2. The OLED display and touch screen system claimed in claim 1, wherein the OLED light emitter comprise a first electrode; one or more layers of light emitting organic material formed on the first electrode; an electrode formed on the one or more layers of organic material; and wherein one of the electrodes is reflective and the other is partially reflective and the electrodes are spaced apart a sufficient amount to form an optical cavity in which light emitted from the organic material through the partially reflective electrode has a reduced angle of emission.
3. The OLED display and touch screen claimed in claim 1, wherein the OLED light emitter is a linear array of individually addressable OLEDs and the light sensor is a linear array of light detecting elements.
4. The OLED display and touch screen claimed in claim 3, wherein the OLEDs of the OLED light emitter and the light detecting elements are interspersed in a plurality of linear arrays.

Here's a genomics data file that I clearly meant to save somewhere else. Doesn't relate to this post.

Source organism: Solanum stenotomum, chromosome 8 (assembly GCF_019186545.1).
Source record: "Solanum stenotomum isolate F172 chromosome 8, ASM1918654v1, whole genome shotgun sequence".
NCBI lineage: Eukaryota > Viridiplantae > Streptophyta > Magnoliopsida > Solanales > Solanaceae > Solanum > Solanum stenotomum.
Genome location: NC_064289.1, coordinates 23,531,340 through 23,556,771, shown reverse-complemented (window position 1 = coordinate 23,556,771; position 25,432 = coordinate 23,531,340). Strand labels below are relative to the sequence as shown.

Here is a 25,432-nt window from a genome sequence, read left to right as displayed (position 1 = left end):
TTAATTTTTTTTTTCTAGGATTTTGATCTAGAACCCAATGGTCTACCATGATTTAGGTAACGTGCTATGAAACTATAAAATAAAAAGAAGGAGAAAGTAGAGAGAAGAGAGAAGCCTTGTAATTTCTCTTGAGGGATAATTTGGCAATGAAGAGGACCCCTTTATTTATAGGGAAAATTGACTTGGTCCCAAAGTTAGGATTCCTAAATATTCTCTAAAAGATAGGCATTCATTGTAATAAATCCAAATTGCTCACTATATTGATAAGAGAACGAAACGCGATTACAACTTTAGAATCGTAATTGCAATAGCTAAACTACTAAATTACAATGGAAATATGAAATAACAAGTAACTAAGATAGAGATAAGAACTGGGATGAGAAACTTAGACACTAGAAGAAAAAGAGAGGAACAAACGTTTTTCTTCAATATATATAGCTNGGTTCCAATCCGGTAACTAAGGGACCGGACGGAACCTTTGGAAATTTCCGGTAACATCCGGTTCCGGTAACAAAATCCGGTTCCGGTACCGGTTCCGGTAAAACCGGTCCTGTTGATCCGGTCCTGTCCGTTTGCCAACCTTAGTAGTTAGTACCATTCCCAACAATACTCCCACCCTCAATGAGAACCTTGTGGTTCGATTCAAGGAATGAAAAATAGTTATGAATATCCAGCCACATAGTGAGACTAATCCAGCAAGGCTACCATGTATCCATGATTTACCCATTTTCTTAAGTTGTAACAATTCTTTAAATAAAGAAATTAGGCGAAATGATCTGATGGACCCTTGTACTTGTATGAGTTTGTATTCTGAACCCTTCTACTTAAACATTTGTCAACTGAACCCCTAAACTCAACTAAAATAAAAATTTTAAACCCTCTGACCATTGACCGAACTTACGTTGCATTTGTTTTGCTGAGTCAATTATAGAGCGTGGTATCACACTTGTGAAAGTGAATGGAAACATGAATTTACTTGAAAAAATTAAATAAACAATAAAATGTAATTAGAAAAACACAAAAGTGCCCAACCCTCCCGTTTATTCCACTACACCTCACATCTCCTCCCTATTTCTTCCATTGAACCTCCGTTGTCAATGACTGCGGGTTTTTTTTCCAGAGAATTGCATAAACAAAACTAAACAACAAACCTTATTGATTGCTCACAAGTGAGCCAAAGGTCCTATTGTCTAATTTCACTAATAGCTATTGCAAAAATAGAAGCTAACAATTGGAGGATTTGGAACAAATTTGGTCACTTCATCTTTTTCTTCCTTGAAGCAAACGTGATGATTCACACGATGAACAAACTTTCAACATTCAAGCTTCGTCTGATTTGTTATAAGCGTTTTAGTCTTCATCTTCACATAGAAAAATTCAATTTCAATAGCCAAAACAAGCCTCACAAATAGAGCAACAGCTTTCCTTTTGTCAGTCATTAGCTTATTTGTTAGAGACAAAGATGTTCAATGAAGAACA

5. The OLED display and touch screen claimed in claim 1, wherein the OLED light emitter is a linear OLED and the light sensor is a linear array of light detecting elements.
6. The OLED display and touch screen claimed in claim 1, wherein the OLED display is a top emitting display.
7. The OLED display and touch screen claimed in claim 1, wherein the OLED display is a bottom emitting display.
8. The OLED display and touch screen claimed in claim 1, wherein the OLED light emitter emits infrared light.
9. The OLED display and touch screen claimed in claim 1, wherein the optics are 45 degree mirrors.
10. The OLED display and touch screen claimed in claim 9, further comprising a frame surrounding the OLED display, and wherein the 45 degree mirrors are supported by the frame.
11. The OLED display and touch screen claimed in claim 9, further comprising a frame surrounding the OLED display, and wherein the 45 degree mirrors are formed on the frame.
12. The OLED display and touch screen claimed in claim 1, wherein the optics are fiber optics.